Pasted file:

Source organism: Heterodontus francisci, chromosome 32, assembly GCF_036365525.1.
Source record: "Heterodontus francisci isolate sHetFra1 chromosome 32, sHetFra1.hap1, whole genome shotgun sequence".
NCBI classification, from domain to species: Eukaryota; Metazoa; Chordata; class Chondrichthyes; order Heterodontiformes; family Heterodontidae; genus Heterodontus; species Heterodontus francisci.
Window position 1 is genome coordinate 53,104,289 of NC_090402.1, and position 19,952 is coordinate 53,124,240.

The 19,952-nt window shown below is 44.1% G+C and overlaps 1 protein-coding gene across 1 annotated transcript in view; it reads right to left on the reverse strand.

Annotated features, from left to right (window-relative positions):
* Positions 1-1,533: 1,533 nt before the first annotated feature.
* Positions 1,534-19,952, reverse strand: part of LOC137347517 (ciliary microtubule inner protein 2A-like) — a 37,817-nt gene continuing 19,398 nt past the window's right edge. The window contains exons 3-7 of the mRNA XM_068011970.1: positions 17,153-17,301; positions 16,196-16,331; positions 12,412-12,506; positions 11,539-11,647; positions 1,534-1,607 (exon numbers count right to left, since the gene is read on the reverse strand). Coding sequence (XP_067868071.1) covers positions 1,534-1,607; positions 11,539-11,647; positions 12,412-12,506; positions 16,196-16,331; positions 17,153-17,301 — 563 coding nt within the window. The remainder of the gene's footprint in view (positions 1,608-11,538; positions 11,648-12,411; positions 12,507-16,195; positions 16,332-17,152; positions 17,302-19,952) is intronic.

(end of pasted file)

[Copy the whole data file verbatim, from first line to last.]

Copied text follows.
Source organism: Heterodontus francisci, chromosome 32, assembly GCF_036365525.1.
Source record: "Heterodontus francisci isolate sHetFra1 chromosome 32, sHetFra1.hap1, whole genome shotgun sequence".
NCBI classification, from domain to species: Eukaryota; Metazoa; Chordata; class Chondrichthyes; order Heterodontiformes; family Heterodontidae; genus Heterodontus; species Heterodontus francisci.
Window position 1 is genome coordinate 53,104,289 of NC_090402.1, and position 19,952 is coordinate 53,124,240.

The 19,952-nt window shown below is 44.1% G+C and overlaps 1 protein-coding gene across 1 annotated transcript in view; it reads right to left on the reverse strand.

Annotated features, from left to right (window-relative positions):
* Positions 1-1,533: 1,533 nt before the first annotated feature.
* Positions 1,534-19,952, reverse strand: part of LOC137347517 (ciliary microtubule inner protein 2A-like) — a 37,817-nt gene continuing 19,398 nt past the window's right edge. The window contains exons 3-7 of the mRNA XM_068011970.1: positions 17,153-17,301; positions 16,196-16,331; positions 12,412-12,506; positions 11,539-11,647; positions 1,534-1,607 (exon numbers count right to left, since the gene is read on the reverse strand). Coding sequence (XP_067868071.1) covers positions 1,534-1,607; positions 11,539-11,647; positions 12,412-12,506; positions 16,196-16,331; positions 17,153-17,301 — 563 coding nt within the window. The remainder of the gene's footprint in view (positions 1,608-11,538; positions 11,648-12,411; positions 12,507-16,195; positions 16,332-17,152; positions 17,302-19,952) is intronic.